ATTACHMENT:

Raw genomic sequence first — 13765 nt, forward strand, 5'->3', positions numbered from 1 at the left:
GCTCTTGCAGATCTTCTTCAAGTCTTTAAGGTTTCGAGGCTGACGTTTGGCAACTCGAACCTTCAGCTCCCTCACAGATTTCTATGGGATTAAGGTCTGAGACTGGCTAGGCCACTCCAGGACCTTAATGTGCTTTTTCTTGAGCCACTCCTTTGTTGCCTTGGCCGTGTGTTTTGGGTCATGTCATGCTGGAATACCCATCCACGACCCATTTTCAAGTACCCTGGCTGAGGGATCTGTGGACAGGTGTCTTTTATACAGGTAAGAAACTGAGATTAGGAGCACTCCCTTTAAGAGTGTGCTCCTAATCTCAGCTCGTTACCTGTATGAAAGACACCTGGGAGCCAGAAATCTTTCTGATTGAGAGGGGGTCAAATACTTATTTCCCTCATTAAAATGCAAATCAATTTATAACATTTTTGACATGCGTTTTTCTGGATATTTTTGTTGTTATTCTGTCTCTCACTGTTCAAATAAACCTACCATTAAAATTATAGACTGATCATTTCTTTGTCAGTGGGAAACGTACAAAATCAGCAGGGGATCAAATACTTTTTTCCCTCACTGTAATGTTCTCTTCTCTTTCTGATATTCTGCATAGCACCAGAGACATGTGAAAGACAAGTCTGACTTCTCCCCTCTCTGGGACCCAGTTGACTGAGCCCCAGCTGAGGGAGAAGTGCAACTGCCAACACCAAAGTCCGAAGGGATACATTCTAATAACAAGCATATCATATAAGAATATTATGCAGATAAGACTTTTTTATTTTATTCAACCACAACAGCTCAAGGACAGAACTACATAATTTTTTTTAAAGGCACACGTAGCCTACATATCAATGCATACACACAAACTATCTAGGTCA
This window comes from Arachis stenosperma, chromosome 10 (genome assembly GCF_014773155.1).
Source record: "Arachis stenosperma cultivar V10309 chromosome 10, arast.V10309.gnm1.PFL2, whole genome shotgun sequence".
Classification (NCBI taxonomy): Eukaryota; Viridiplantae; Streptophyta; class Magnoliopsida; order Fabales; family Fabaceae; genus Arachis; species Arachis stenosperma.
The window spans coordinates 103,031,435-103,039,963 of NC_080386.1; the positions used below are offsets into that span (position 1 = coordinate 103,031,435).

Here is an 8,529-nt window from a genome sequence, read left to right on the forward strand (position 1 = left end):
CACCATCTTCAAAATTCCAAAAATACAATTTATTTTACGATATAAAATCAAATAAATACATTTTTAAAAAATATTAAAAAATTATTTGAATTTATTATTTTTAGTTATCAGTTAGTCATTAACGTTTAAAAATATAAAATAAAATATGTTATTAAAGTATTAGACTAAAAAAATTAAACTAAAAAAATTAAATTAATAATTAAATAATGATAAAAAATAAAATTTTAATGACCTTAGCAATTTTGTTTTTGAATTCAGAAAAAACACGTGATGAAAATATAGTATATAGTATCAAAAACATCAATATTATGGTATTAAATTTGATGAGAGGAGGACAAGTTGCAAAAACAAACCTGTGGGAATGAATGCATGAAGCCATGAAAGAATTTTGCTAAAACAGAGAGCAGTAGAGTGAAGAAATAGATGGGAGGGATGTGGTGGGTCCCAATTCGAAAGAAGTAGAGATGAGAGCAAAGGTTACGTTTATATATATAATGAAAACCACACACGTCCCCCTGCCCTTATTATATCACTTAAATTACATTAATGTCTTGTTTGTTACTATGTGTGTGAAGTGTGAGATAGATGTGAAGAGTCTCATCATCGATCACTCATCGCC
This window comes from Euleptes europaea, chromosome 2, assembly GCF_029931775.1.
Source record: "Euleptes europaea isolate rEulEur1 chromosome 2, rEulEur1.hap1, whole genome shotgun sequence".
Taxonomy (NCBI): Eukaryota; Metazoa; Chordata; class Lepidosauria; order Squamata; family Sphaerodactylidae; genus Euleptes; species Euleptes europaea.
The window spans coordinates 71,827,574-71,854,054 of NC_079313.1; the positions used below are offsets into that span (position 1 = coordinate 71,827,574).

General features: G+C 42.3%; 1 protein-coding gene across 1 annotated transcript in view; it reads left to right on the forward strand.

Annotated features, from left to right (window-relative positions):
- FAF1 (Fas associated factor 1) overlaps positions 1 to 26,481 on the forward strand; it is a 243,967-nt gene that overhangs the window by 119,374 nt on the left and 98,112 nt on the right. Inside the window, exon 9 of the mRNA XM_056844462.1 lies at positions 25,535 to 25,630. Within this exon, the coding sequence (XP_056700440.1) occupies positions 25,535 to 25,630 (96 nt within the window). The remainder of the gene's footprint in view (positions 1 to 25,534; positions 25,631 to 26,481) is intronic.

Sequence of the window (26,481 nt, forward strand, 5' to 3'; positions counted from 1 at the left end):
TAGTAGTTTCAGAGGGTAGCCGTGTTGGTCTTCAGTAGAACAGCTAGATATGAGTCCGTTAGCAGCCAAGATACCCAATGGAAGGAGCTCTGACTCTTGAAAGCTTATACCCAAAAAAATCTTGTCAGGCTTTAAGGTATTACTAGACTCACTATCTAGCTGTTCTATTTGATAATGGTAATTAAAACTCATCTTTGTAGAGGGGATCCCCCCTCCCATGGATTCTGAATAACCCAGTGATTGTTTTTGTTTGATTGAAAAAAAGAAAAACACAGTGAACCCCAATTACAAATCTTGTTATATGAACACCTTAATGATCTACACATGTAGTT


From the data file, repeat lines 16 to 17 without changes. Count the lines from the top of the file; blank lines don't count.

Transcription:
Sequence of the window (26,481 nt, forward strand, 5' to 3'; positions counted from 1 at the left end):
TAGTAGTTTCAGAGGGTAGCCGTGTTGGTCTTCAGTAGAACAGCTAGATATGAGTCCGTTAGCAGCCAAGATACCCAATGGAAGGAGCTCTGACTCTTGAAAGCTTATACCCAAAAAAATCTTGTCAGGCTTTAAGGTATTACTAGACTCACTATCTAGCTGTTCTATTTGATAATGGTAATTAAAACTCATCTTTGTAGAGGGGATCCCCCCTCCCATGGATTCTGAATAACCCAGTGATTGTTTTTGTTTGATTGAAAAAAAGAAAAACACAGTGAACCCCAATTACAAATCTTGTTATATGAACACCTTAATGATCTACACATGTAGTT